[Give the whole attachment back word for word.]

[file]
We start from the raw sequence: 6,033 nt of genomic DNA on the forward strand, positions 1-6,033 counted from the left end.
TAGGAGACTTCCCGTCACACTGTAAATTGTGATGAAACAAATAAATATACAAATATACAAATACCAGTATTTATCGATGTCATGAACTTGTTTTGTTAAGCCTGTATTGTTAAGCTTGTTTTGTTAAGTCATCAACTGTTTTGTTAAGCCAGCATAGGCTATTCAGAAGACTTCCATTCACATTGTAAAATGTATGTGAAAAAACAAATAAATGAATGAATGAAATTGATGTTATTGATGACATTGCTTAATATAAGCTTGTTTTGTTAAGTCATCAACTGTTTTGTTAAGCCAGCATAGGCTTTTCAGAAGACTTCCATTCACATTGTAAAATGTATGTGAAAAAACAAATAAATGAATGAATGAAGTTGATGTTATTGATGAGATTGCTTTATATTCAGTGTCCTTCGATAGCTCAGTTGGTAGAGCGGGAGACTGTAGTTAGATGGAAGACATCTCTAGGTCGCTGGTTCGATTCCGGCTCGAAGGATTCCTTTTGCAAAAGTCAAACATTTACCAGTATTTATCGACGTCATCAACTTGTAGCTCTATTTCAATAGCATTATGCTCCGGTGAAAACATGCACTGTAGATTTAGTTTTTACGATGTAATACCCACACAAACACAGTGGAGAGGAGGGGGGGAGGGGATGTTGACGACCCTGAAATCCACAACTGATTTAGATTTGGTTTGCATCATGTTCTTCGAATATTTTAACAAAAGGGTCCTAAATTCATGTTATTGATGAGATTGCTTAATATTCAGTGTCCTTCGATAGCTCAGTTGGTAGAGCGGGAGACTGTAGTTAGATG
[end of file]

We start from the raw sequence: 6,033 nt of genomic DNA on the forward strand, positions 1-6,033 counted from the left end.
TAGGAGACTTCCCGTCACACTGTAAATTGTGATGAAACAAATAAATATACAAATATACAAATACCAGTATTTATCGATGTCATGAACTTGTTTTGTTAAGCCTGTATTGTTAAGCTTGTTTTGTTAAGTCATCAACTGTTTTGTTAAGCCAGCATAGGCTATTCAGAAGACTTCCATTCACATTGTAAAATGTATGTGAAAAAACAAATAAATGAATGAATGAAATTGATGTTATTGATGACATTGCTTAATATAAGCTTGTTTTGTTAAGTCATCAACTGTTTTGTTAAGCCAGCATAGGCTTTTCAGAAGACTTCCATTCACATTGTAAAATGTATGTGAAAAAACAAATAAATGAATGAATGAAGTTGATGTTATTGATGAGATTGCTTTATATTCAGTGTCCTTCGATAGCTCAGTTGGTAGAGCGGGAGACTGTAGTTAGATGGAAGACATCTCTAGGTCGCTGGTTCGATTCCGGCTCGAAGGATTCCTTTTGCAAAAGTCAAACATTTACCAGTATTTATCGACGTCATCAACTTGTAGCTCTATTTCAATAGCATTATGCTCCGGTGAAAACATGCACTGTAGATTTAGTTTTTACGATGTAATACCCACACAAACACAGTGGAGAGGAGGGGGGGAGGGGATGTTGACGACCCTGAAATCCACAACTGATTTAGATTTGGTTTGCATCATGTTCTTCGAATATTTTAACAAAAGGGTCCTAAATTCATGTTATTGATGAGATTGCTTAATATTCAGTGTCCTTCGATAGCTCAGTTGGTAGAGCGGGAGACTGTAGTTAGATG